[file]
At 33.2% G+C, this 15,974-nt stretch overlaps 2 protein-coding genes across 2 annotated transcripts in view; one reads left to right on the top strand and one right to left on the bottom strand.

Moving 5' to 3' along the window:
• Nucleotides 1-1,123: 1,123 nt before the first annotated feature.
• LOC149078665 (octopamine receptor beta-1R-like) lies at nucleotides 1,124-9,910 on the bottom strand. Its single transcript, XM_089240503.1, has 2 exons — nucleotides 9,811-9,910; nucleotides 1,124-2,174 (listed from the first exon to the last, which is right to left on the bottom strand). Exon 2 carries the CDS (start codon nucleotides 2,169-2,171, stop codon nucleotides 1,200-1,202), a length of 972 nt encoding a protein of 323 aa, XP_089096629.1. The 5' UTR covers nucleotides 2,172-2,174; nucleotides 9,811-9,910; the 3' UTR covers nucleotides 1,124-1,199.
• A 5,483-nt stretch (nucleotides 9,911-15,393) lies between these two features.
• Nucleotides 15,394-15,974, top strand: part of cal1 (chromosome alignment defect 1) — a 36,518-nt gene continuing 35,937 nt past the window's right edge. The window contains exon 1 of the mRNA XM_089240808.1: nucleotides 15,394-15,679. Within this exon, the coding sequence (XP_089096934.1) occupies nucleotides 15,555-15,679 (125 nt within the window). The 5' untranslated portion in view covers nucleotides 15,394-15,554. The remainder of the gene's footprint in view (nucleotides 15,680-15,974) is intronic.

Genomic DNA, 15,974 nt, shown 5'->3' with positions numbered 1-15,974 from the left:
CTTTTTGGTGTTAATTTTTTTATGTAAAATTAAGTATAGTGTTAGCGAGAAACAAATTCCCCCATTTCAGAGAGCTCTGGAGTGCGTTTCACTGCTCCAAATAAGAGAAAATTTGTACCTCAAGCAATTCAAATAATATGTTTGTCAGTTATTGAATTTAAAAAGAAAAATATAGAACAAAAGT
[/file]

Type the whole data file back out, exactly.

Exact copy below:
At 33.2% G+C, this 15,974-nt stretch overlaps 2 protein-coding genes across 2 annotated transcripts in view; one reads left to right on the top strand and one right to left on the bottom strand.

Moving 5' to 3' along the window:
• Nucleotides 1-1,123: 1,123 nt before the first annotated feature.
• LOC149078665 (octopamine receptor beta-1R-like) lies at nucleotides 1,124-9,910 on the bottom strand. Its single transcript, XM_089240503.1, has 2 exons — nucleotides 9,811-9,910; nucleotides 1,124-2,174 (listed from the first exon to the last, which is right to left on the bottom strand). Exon 2 carries the CDS (start codon nucleotides 2,169-2,171, stop codon nucleotides 1,200-1,202), a length of 972 nt encoding a protein of 323 aa, XP_089096629.1. The 5' UTR covers nucleotides 2,172-2,174; nucleotides 9,811-9,910; the 3' UTR covers nucleotides 1,124-1,199.
• A 5,483-nt stretch (nucleotides 9,911-15,393) lies between these two features.
• Nucleotides 15,394-15,974, top strand: part of cal1 (chromosome alignment defect 1) — a 36,518-nt gene continuing 35,937 nt past the window's right edge. The window contains exon 1 of the mRNA XM_089240808.1: nucleotides 15,394-15,679. Within this exon, the coding sequence (XP_089096934.1) occupies nucleotides 15,555-15,679 (125 nt within the window). The 5' untranslated portion in view covers nucleotides 15,394-15,554. The remainder of the gene's footprint in view (nucleotides 15,680-15,974) is intronic.

Genomic DNA, 15,974 nt, shown 5'->3' with positions numbered 1-15,974 from the left:
CTTTTTGGTGTTAATTTTTTTATGTAAAATTAAGTATAGTGTTAGCGAGAAACAAATTCCCCCATTTCAGAGAGCTCTGGAGTGCGTTTCACTGCTCCAAATAAGAGAAAATTTGTACCTCAAGCAATTCAAATAATATGTTTGTCAGTTATTGAATTTAAAAAGAAAAATATAGAACAAAAGT